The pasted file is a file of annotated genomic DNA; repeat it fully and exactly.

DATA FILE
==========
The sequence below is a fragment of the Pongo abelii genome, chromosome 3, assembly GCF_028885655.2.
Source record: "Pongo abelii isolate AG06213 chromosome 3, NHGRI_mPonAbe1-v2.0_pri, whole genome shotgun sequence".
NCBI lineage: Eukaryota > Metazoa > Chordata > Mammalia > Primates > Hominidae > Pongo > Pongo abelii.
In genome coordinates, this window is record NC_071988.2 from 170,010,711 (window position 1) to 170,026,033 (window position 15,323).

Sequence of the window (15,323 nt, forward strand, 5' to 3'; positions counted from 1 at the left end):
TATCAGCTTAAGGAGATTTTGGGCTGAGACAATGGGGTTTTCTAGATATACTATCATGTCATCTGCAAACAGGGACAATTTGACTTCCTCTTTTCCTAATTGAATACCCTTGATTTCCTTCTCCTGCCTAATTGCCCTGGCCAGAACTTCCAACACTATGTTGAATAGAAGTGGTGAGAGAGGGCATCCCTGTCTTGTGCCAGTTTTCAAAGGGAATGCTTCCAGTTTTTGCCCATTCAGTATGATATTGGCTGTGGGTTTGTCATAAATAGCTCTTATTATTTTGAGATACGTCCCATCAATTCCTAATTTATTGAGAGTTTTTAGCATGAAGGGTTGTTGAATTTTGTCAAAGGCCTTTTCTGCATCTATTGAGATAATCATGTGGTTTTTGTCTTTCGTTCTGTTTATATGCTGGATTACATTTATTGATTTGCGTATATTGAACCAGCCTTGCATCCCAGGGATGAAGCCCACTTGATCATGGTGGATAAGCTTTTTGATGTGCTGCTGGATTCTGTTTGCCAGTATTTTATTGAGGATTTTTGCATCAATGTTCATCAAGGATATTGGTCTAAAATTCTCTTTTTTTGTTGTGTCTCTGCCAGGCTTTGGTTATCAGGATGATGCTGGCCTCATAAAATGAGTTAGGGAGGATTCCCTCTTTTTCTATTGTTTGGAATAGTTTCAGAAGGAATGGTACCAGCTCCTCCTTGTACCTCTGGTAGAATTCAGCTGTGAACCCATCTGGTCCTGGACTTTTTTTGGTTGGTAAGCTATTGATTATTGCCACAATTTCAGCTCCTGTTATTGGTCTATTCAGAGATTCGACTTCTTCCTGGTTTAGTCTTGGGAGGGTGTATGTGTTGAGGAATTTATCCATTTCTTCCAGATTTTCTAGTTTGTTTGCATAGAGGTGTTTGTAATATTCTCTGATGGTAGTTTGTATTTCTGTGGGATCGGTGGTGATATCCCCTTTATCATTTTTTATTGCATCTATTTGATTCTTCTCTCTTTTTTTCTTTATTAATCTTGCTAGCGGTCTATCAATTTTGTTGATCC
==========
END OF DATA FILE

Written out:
The sequence below is a fragment of the Pongo abelii genome, chromosome 3, assembly GCF_028885655.2.
Source record: "Pongo abelii isolate AG06213 chromosome 3, NHGRI_mPonAbe1-v2.0_pri, whole genome shotgun sequence".
NCBI lineage: Eukaryota > Metazoa > Chordata > Mammalia > Primates > Hominidae > Pongo > Pongo abelii.
In genome coordinates, this window is record NC_071988.2 from 170,010,711 (window position 1) to 170,026,033 (window position 15,323).

Sequence of the window (15,323 nt, forward strand, 5' to 3'; positions counted from 1 at the left end):
TATCAGCTTAAGGAGATTTTGGGCTGAGACAATGGGGTTTTCTAGATATACTATCATGTCATCTGCAAACAGGGACAATTTGACTTCCTCTTTTCCTAATTGAATACCCTTGATTTCCTTCTCCTGCCTAATTGCCCTGGCCAGAACTTCCAACACTATGTTGAATAGAAGTGGTGAGAGAGGGCATCCCTGTCTTGTGCCAGTTTTCAAAGGGAATGCTTCCAGTTTTTGCCCATTCAGTATGATATTGGCTGTGGGTTTGTCATAAATAGCTCTTATTATTTTGAGATACGTCCCATCAATTCCTAATTTATTGAGAGTTTTTAGCATGAAGGGTTGTTGAATTTTGTCAAAGGCCTTTTCTGCATCTATTGAGATAATCATGTGGTTTTTGTCTTTCGTTCTGTTTATATGCTGGATTACATTTATTGATTTGCGTATATTGAACCAGCCTTGCATCCCAGGGATGAAGCCCACTTGATCATGGTGGATAAGCTTTTTGATGTGCTGCTGGATTCTGTTTGCCAGTATTTTATTGAGGATTTTTGCATCAATGTTCATCAAGGATATTGGTCTAAAATTCTCTTTTTTTGTTGTGTCTCTGCCAGGCTTTGGTTATCAGGATGATGCTGGCCTCATAAAATGAGTTAGGGAGGATTCCCTCTTTTTCTATTGTTTGGAATAGTTTCAGAAGGAATGGTACCAGCTCCTCCTTGTACCTCTGGTAGAATTCAGCTGTGAACCCATCTGGTCCTGGACTTTTTTTGGTTGGTAAGCTATTGATTATTGCCACAATTTCAGCTCCTGTTATTGGTCTATTCAGAGATTCGACTTCTTCCTGGTTTAGTCTTGGGAGGGTGTATGTGTTGAGGAATTTATCCATTTCTTCCAGATTTTCTAGTTTGTTTGCATAGAGGTGTTTGTAATATTCTCTGATGGTAGTTTGTATTTCTGTGGGATCGGTGGTGATATCCCCTTTATCATTTTTTATTGCATCTATTTGATTCTTCTCTCTTTTTTTCTTTATTAATCTTGCTAGCGGTCTATCAATTTTGTTGATCC